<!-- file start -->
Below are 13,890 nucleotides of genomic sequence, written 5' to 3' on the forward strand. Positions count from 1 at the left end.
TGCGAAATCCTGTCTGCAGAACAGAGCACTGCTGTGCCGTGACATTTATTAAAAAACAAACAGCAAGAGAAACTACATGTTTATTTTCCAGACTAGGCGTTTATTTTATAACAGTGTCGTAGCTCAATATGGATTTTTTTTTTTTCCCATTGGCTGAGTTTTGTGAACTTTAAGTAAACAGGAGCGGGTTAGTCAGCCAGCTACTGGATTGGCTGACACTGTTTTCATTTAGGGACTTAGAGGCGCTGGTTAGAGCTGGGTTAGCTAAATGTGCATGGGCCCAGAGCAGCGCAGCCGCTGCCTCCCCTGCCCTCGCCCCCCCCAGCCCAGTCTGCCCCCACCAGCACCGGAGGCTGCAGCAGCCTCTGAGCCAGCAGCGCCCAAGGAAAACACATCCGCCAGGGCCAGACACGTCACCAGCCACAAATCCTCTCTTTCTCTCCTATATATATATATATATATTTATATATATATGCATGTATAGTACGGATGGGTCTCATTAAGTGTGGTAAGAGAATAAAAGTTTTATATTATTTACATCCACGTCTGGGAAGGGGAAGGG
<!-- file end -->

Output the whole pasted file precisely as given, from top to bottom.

Below are 13,890 nucleotides of genomic sequence, written 5' to 3' on the forward strand. Positions count from 1 at the left end.
TGCGAAATCCTGTCTGCAGAACAGAGCACTGCTGTGCCGTGACATTTATTAAAAAACAAACAGCAAGAGAAACTACATGTTTATTTTCCAGACTAGGCGTTTATTTTATAACAGTGTCGTAGCTCAATATGGATTTTTTTTTTTTCCCATTGGCTGAGTTTTGTGAACTTTAAGTAAACAGGAGCGGGTTAGTCAGCCAGCTACTGGATTGGCTGACACTGTTTTCATTTAGGGACTTAGAGGCGCTGGTTAGAGCTGGGTTAGCTAAATGTGCATGGGCCCAGAGCAGCGCAGCCGCTGCCTCCCCTGCCCTCGCCCCCCCCAGCCCAGTCTGCCCCCACCAGCACCGGAGGCTGCAGCAGCCTCTGAGCCAGCAGCGCCCAAGGAAAACACATCCGCCAGGGCCAGACACGTCACCAGCCACAAATCCTCTCTTTCTCTCCTATATATATATATATATATTTATATATATATGCATGTATAGTACGGATGGGTCTCATTAAGTGTGGTAAGAGAATAAAAGTTTTATATTATTTACATCCACGTCTGGGAAGGGGAAGGG